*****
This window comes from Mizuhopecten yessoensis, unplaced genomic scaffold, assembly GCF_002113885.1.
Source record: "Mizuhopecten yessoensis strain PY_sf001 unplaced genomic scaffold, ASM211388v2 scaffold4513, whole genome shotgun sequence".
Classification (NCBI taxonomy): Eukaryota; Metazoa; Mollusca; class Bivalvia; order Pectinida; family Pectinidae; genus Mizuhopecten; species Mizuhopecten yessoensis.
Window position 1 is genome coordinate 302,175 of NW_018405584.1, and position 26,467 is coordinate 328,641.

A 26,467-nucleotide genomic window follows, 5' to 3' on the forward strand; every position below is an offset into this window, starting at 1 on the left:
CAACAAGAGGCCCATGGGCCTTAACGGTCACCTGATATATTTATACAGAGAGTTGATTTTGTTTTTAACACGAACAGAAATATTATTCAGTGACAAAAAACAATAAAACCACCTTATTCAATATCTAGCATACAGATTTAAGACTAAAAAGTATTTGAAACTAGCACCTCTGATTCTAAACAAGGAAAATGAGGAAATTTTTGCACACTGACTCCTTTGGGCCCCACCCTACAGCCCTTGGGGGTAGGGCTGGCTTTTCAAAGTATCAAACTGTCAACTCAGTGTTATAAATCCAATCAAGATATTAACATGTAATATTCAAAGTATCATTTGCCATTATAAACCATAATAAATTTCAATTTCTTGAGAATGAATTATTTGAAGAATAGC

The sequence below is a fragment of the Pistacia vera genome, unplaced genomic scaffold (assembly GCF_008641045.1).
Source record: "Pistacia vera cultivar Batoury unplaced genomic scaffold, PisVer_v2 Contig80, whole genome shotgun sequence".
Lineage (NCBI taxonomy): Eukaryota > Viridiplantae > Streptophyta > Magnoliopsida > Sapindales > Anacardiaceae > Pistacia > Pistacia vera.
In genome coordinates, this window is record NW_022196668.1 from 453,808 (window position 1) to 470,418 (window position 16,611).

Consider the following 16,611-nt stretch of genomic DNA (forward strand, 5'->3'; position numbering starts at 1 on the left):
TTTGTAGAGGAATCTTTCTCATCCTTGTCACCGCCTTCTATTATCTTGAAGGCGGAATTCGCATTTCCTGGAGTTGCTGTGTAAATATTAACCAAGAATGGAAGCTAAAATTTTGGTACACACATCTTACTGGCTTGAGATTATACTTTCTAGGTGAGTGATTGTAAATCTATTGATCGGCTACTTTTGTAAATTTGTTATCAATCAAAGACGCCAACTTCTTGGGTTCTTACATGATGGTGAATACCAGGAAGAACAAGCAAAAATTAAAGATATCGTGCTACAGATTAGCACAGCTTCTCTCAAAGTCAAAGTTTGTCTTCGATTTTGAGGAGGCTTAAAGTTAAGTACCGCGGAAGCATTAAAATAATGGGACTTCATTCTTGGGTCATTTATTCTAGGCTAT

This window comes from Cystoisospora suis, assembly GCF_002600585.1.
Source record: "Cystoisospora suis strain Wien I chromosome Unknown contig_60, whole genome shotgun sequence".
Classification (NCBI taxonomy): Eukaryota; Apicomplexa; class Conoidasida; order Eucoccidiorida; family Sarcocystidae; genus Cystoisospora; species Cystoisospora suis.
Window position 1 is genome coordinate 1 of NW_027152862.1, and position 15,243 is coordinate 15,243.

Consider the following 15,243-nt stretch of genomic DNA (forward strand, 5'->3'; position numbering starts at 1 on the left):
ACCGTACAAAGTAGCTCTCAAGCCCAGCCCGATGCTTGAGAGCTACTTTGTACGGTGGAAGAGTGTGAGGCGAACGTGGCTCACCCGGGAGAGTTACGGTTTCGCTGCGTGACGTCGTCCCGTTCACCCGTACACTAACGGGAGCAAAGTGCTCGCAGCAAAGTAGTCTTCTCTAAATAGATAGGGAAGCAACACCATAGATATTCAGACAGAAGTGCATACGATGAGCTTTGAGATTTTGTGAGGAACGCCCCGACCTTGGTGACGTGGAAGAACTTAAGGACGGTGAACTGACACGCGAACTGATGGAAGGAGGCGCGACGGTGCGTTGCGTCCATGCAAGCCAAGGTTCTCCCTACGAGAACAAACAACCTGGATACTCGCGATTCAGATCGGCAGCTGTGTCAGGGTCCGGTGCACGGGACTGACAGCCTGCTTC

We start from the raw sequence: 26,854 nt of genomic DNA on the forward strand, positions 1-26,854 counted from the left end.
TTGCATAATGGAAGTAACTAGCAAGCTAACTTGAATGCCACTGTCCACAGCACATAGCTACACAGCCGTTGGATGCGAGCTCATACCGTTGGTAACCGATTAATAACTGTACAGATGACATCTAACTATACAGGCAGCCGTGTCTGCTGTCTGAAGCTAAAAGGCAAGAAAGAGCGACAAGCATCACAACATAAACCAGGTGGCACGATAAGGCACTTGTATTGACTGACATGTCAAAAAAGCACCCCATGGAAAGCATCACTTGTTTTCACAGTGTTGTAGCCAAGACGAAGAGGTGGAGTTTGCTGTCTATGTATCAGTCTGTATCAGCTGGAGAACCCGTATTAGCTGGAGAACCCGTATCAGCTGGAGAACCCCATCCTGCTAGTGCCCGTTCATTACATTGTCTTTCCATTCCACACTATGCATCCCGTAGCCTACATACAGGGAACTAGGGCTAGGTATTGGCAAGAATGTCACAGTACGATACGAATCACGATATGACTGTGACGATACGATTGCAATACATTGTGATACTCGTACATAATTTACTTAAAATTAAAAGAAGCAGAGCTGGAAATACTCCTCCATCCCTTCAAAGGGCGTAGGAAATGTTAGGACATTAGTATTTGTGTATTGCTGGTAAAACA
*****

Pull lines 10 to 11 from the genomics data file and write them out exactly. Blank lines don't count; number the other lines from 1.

In genome coordinates, this window is record NW_022196668.1 from 453,808 (window position 1) to 470,418 (window position 16,611).

Consider the following 16,611-nt stretch of genomic DNA (forward strand, 5'->3'; position numbering starts at 1 on the left):